CLEVELAND, Miss. (WLBT) – An article published by NBC reports that nationally, white students at public colleges are two and a half times more likely to graduate than Black students.
The article cites that many factors contribute to this, such as financial concerns, the need to play “catch-up,” and campus culture. Black students are tasked with not only making their campuses feel like home, but also thriving in spaces where they are minorities.
So how do Black students work to not only complete a degree filled with rigorous curriculum, but to also make their campus a place where they feel as if they belong and matter?
Jamareus Freeman is working to not only solve this problem, but also intends to create a legacy that will last long after he receives his diploma.
Freeman is a senior at Delta State University, and while the university has reported a surge in graduation rates among African American students, Freeman is still dedicated to making the college experience as meaningful as possible for minorities and students of color.
In the Spring of 2021, Freeman started the first gospel choir at Delta State University, his way of integrating black culture into predominantly white spaces, and giving black students a place to not only celebrate their culture, but to thrive and succeed on their campus.
Freeman is apart of multiple campus organizations, with one of his biggest achievements being obtaining membership into Phi Beta Sigma Fraternity, Inc., one of the nine historically Black Greek Letter Organizations.
While many of the BGLOs were founded at historically Black colleges and universities, it was not long before these organizations made their way to predominantly white institutions, giving members the important responsibility of maintaining the rich legacy of their organizations as minorities.
His organization was founded on the idea of “culture for service and service for humanity,” and Freeman has taken it upon himself to demonstrate what that means to him in both his professional and collegiate life.
“Whether I’m on stage, working in my community, or in the classroom, I am always giving my best performance.”
Freeman’s eminence was noticed by his peers, and Freeman was nominated to start a gospel choir at his university.
When he recalls the moment that this honor was bestowed upon him, his face lights up.
“I got asked to sing at an oratorical contest during Black History Month at school,” Freeman explained.
“I went up and talked to one of the ladies who worked in student life and she asked me ‘Do you know music? Can you teach music?’, and my eyes got big.”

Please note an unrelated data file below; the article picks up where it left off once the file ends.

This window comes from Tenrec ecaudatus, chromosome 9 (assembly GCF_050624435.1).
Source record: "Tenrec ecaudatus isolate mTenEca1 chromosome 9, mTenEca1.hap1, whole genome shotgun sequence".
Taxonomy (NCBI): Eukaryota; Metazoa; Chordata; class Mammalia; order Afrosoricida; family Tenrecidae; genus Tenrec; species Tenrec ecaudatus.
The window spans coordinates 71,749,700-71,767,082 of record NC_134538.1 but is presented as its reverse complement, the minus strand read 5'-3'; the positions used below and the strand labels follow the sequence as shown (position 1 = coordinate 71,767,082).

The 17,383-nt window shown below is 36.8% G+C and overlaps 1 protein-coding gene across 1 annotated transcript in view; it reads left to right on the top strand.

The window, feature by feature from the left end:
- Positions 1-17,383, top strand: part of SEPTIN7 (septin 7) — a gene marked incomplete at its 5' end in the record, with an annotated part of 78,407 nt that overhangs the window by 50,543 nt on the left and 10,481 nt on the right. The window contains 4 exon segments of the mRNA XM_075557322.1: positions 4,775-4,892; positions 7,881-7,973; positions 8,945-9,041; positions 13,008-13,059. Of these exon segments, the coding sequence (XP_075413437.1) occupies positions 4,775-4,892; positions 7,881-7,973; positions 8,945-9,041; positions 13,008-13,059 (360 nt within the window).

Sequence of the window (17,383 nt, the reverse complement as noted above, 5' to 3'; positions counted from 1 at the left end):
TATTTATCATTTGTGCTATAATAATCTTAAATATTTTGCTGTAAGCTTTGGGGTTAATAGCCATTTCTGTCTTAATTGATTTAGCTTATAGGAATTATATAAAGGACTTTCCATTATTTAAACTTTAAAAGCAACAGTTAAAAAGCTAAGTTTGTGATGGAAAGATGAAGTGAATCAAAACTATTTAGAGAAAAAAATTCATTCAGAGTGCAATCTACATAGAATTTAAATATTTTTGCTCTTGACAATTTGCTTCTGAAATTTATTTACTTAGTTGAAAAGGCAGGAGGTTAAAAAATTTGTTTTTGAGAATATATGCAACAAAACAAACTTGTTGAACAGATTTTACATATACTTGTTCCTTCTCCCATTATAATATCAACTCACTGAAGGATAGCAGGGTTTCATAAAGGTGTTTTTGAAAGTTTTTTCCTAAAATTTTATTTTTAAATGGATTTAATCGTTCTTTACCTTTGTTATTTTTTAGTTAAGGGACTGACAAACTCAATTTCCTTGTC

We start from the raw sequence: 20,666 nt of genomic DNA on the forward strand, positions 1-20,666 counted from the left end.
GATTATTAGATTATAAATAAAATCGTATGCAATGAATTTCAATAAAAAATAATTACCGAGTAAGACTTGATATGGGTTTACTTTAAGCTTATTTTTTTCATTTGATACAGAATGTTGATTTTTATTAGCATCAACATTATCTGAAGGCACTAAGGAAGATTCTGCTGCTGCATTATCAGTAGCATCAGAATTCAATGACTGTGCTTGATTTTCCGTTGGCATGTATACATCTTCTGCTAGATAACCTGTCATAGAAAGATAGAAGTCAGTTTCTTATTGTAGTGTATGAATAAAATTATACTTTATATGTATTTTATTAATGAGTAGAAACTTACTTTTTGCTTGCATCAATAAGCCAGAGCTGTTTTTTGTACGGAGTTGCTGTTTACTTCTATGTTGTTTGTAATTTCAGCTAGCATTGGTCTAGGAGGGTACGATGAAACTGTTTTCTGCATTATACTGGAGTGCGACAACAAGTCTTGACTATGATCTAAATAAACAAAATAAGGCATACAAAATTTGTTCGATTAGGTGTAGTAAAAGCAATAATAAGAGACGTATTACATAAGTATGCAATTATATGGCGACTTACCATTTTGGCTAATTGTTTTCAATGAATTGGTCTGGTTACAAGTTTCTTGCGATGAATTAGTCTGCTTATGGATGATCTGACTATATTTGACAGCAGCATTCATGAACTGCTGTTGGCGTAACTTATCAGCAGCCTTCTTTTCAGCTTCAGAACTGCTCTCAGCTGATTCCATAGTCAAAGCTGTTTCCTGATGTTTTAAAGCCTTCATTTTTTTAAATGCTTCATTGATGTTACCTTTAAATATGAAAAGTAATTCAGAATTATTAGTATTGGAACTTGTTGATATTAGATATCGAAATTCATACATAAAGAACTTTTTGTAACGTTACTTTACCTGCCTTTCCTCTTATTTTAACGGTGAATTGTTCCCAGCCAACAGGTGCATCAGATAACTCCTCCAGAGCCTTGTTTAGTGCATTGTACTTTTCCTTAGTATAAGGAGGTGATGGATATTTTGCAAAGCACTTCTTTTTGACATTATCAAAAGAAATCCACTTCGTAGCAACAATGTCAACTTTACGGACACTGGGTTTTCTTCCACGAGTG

Freeman’s days of directing music started in high school when he started his own group called “The Elite 6.″ He expressed that this was when he realized that directing music was his passion.
Realizing that the product of a dream he had since he was an adolescent was right in from of him, Freeman jumped at this opportunity, and less than 24 hours later, the Divine Voices Gospel Choir was born.
“The things that I have always wanted, I have manifested them to this point. I have always wanted to teach and direct and now I have a Gospel choir. It blows my mind,” said Freeman.
His commitment to higher education, as well as music, has provided an outlet for students of color to preserve and represent the importance of black culture at a predominantly white institution. Freeman believes that it is important for students of color to know that they matter on their campus, and that they are not only a part of a marginalized community.
“Going to direct my choir and see how they get into it. That’s the thrill for me, and that’s why I keep going.”
The Divine Voices have collaborated with multiple organizations both on and off campus such as the Baptist Student Union, and has served as praise teams for local churches.
Freeman also announced that his choir is hosting an “Old School Gospel Explosion,” on the Quad at Delta State during the week of homecoming.
“There’s never been a gospel choir concert on the quad,” Freeman asserts proudly.
“I wanted the theme to be old school, because in this day and time with COVID, what we need now is how church used to be when I was younger. Just singing old school songs that got us through.”
Freeman has created a space for students from different backgrounds to come together, and to him, that has been the most rewarding aspect.
“It’s beautiful, because we all come together to do one thing,” Freeman explained.
“The different ways that we praise and worship can be totally different. We have different denominations so, it is different. I try to think about everybody, because everyone isn’t going to listen to praise music, everyone isn’t going to listen to worship music. We all come together to do one thing on one accord.”
While Freeman has gathered students to share a vision, he has faced challenges in presenting this vision to his campus community. How does one present their culture and interests without feeling as if it is “too much?’
“What keeps me going, is that I don’t want to be that ‘start and stop’ organization. I don’t want to do this just to be seen, because that’s not what this is.”
“I’ve definitely had moments where I think, ‘Maybe I don’t need to do this right now,’ but then I think, ‘At one point there was no choir, and there was a reason for that.’ It definitely does get challenging, but if not me, then who?”
One may wonder why Freeman has made the decision to continue collegiate life if he is seeing his professional dreams play out before him, however his willpower keeps him motivated.
“My mom didn’t pressure me to go to college, but as for me? I wanted to go to college. I look back and think that if I didn’t go to college, I might not have had the opportunity to blossom like this.”
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